“(State Sen.) Jerry Hill (D-San Mateo) reassured me there’s limited scenarios in which such a limit would be evoked,” Sarver said. “It appears that planning ability has been preserved for us, so that’s a relief.”
Hill confirmed the conversation and said there is a very slight chance it will affect school districts because of the reserve clause. The limitation may be waived by the county superintendent of schools if the district identifies the extraordinary circumstances necessitating a larger reserve, including but not limited to multi-year infrastructure or technology projects. The only circumstances under which the state would make a deposit into the Proposition 98 reserve would be when: revenue from capital gains exceed 8 percent of the total general fund revenue and the Proposition 98 minimum is determined, according to Hill’s office.
There are already other changes to school funding. The new Local Control Funding Formula became a law July 1, 2013, and changed the state funding formula for K-12 schools to help boost the academic achievement of disadvantaged students. The state budget for the 2013-14 fiscal year provides about $55.3 billion in local and state revenue for K-12 education and two-year community colleges. That’s an increase of more than $8 billion over the 2011-12 level under Proposition 98. During the first year, the formula gives school districts more control over state aid by eliminating earmarks for state-mandated programs, except for special education funding. In the 2014-15 budget, the state gives $26 million for County Offices of Education to reach full implementation of LCFF.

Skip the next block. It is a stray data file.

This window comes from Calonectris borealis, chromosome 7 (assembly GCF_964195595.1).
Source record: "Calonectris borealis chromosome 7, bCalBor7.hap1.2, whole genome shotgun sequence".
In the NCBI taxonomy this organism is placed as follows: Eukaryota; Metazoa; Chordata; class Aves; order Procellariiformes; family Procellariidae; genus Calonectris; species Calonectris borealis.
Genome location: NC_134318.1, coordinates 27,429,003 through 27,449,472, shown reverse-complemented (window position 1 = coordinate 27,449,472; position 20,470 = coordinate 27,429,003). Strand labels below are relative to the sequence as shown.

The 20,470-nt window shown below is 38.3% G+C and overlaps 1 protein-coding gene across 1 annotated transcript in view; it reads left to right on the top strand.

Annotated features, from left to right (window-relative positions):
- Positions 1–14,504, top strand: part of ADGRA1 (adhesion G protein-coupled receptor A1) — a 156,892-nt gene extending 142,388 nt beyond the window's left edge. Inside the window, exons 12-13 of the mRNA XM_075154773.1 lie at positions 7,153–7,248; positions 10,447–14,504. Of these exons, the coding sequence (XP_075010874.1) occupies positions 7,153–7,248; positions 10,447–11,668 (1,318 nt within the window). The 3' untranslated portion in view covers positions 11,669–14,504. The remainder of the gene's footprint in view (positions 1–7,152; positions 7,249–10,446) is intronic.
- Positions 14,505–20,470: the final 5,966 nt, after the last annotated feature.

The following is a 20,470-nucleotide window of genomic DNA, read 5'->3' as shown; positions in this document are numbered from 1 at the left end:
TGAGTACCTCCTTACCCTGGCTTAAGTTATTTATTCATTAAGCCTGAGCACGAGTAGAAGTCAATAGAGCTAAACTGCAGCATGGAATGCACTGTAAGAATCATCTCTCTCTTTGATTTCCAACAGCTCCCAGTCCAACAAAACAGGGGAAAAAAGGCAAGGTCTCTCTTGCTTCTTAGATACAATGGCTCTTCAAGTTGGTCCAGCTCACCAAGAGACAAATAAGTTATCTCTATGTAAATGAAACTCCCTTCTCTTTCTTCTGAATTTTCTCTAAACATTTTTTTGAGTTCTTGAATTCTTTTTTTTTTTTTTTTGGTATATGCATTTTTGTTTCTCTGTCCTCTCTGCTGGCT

The San Mateo-Foster City Elementary School District fared worse in the 2013-14 school year compared to 2012-13, according to Laura Tran Phan, chief business official for the district.
“However, we expect increased funding under LCFF calculation in 2014-15,” she wrote in an email. “Our district will flip from current basic aid status to state aid/LCFF status in 2014-15. The biggest concern for us is that under LCFF, our fair share reduction of $1.74 million for 2013-14 will be deducted and included in the formula each year until full implementation of LCFF in 2020-21.”
Early education investment
Others are more hopeful about the budget, including Ted Lempert, San Mateo County Board of Education trustee, who points to the $264 million for preschool and day care for low-income families that eventually will cover half of all 4-year-olds in the state.
“It’s exciting to see the investment in early education; we view that as a down payment,” he said. “It was good to see education funding start to go upwards.”
He noted the reserves piece is going to be a challenge for schools. He also wishes the state would pick up more pension costs.
“It’s kind of a black mark on an otherwise positive budget,” he said. “It doesn’t really make sense for how districts do their budgeting.”
For the South San Francisco Unified High School District, Superintendent Alejandro Hogan said as a poor basic aid district, its funding is barely over what it’d be getting from the state.
“We’ll be basic aid for one to two more years, then we will flip to a revenue limit district,” he said. “The budget this year looks better than last year. There’s a 2 percent growth in the tax base.”